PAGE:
A new survey from PricewaterhouseCoopers diving into streaming video suggests streaming is now inarguably mainstream, but a correction in the market may be necessary as consumers try to navigate the plentiful options in the space.
In the study, part of PwC’s Consumer Intelligence series, 73% of consumers surveyed subscribed to any kind of pay-TV service, with an equal number also subscribing to Netflix. Meanwhile, the number of consumers subscribing only to a traditional pay-TV service continues to decline year over year, with 46% of respondents saying they subscribed to one in 2017, down from 54% in 2016, and 61% in 2015
All told, 90% of respondents age 25-34, and 78% of respondents 35-49 say they stream TV content from the internet.
Still, the news isn’t all rosy for streaming video evangelists.
“Consumers are showing signs of being overwhelmed,” the PwC report says.
Respondents subscribed to an average of 3.8 pay-TV or streaming services, but watched only two. Cord-trimmers subscribed to 5.3 services, on average, but watched only 2.8.
“Having too many options might mean limited growth for incumbents and new entrants alike—the #1 reason for ending a subscription is ‘I didn’t use it enough,’” the survey said, adding that services like Dish’s Sling TV or DirecTV’s DirecTV Now may be best-positioned to capture those looking to cut back on pay TV.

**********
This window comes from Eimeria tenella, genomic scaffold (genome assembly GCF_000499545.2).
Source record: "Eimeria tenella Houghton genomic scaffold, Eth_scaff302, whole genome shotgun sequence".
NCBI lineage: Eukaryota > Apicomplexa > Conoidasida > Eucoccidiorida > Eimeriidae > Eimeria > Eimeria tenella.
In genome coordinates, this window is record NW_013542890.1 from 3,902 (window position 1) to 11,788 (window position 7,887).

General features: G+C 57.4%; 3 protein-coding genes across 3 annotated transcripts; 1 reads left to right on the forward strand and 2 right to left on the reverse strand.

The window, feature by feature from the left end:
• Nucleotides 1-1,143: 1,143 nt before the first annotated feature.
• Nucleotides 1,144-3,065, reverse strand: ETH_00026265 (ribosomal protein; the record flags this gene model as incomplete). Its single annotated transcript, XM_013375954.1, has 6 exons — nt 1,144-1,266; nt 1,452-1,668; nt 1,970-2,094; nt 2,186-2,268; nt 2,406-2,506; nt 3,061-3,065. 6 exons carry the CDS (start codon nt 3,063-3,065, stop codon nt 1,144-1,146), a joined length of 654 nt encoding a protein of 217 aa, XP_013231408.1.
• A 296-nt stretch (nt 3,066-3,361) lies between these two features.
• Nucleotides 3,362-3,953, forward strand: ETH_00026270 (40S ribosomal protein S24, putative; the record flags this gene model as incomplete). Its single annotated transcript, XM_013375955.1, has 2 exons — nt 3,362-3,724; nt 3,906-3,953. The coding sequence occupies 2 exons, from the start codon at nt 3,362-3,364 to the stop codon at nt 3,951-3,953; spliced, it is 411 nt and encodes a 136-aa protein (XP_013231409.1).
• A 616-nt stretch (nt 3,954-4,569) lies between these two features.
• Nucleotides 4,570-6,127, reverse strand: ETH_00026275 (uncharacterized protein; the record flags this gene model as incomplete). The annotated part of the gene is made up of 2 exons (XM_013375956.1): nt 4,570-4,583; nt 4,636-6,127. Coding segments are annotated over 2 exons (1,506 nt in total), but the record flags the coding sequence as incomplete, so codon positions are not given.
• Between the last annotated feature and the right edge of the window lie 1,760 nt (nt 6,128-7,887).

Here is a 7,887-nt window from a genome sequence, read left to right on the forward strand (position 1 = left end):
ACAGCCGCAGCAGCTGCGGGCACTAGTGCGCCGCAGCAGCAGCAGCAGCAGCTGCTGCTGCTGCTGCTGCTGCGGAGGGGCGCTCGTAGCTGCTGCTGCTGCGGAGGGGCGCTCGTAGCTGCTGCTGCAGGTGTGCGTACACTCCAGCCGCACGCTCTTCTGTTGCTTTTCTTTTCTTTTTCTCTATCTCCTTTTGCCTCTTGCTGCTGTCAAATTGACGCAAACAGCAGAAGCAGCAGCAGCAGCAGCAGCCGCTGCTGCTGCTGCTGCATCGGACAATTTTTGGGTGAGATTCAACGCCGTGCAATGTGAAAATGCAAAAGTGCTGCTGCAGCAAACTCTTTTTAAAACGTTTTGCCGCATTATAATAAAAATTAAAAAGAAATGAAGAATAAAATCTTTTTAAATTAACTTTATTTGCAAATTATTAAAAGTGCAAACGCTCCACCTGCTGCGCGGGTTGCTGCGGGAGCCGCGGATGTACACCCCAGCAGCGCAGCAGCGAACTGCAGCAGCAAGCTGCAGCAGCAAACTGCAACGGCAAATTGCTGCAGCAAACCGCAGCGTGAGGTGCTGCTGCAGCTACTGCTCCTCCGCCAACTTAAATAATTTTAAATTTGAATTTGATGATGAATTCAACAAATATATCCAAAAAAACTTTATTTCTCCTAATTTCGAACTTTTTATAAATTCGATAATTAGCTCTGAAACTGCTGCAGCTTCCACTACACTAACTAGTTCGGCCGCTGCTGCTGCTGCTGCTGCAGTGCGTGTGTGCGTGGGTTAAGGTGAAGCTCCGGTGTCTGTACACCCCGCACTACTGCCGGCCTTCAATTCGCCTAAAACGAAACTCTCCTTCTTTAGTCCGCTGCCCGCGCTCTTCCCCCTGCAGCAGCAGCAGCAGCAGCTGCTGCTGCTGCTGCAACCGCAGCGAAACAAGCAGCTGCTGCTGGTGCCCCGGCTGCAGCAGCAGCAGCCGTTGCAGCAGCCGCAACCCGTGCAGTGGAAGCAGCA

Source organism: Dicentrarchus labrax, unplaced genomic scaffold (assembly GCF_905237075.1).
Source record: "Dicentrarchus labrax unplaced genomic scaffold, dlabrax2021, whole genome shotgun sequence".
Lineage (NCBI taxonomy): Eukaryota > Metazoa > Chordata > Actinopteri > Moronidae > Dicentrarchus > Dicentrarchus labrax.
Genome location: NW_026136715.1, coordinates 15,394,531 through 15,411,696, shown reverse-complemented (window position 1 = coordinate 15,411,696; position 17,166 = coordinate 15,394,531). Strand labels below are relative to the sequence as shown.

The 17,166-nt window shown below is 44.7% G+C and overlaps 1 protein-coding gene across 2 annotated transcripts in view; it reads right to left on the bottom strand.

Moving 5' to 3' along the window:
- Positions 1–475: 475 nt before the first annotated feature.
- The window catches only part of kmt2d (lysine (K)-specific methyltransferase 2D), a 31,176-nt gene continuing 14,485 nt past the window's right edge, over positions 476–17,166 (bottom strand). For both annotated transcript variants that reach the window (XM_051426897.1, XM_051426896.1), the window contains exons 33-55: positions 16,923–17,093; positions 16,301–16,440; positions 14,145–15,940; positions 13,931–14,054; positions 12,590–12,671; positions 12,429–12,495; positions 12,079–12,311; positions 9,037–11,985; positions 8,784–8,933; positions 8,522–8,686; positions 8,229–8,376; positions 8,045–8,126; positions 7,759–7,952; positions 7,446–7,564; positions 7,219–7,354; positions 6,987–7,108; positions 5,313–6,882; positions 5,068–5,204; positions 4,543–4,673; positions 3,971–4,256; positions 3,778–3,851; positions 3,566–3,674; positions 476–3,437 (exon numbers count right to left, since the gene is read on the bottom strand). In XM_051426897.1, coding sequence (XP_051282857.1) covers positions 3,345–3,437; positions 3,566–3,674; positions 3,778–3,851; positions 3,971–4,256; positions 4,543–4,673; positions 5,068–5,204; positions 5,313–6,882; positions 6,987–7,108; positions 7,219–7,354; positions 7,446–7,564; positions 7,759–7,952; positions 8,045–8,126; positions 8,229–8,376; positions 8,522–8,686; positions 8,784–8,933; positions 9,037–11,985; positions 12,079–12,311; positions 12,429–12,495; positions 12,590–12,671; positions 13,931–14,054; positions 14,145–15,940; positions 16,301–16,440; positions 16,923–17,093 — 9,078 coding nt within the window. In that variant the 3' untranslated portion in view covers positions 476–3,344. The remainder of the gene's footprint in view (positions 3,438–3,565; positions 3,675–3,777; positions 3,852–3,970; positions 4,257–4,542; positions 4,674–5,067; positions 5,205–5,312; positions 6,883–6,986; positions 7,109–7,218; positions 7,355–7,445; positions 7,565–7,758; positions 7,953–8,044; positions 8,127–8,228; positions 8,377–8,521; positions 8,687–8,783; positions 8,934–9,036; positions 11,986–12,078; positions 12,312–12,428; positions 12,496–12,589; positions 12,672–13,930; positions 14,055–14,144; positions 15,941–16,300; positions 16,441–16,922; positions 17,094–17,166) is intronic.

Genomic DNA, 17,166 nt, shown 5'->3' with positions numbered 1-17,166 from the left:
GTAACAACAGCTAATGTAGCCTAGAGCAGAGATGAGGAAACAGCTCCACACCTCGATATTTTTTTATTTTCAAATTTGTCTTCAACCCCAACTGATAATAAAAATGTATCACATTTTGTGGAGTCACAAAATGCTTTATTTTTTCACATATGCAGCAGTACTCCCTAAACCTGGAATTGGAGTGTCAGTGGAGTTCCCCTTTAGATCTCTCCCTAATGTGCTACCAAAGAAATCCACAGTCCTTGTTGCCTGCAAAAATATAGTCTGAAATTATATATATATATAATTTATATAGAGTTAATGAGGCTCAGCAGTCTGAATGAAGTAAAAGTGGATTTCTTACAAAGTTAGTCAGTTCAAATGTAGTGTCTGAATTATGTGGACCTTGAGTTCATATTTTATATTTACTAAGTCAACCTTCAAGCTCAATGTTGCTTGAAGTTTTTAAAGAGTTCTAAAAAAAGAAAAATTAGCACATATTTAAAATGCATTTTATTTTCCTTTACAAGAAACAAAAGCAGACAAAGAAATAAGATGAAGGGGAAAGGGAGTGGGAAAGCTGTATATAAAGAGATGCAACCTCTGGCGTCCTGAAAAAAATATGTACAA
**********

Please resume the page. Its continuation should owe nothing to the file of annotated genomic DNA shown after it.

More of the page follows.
“Pay TV spin-offs that can provide viewers with the best of both worlds are poised for success.”
Still, as the number of options at all price points continues to grow, the sheer number of choices make it difficult for any one service to break out and achieve the scale needed to keep costs low and consumer value high.
For marketers and advertisers, that scale problem means few services can target as wide a swath of the public as traditional pay-TV offerings do. While these services offer more niche advertising opportunities, the large-scale buys of the traditional offerings have not trickled down just yet.
The PwC study surveyed 1,986 Americans, age 18-59, with household incomes above $40,000 per year, and compared the results to similar studies conducted each year since 2013.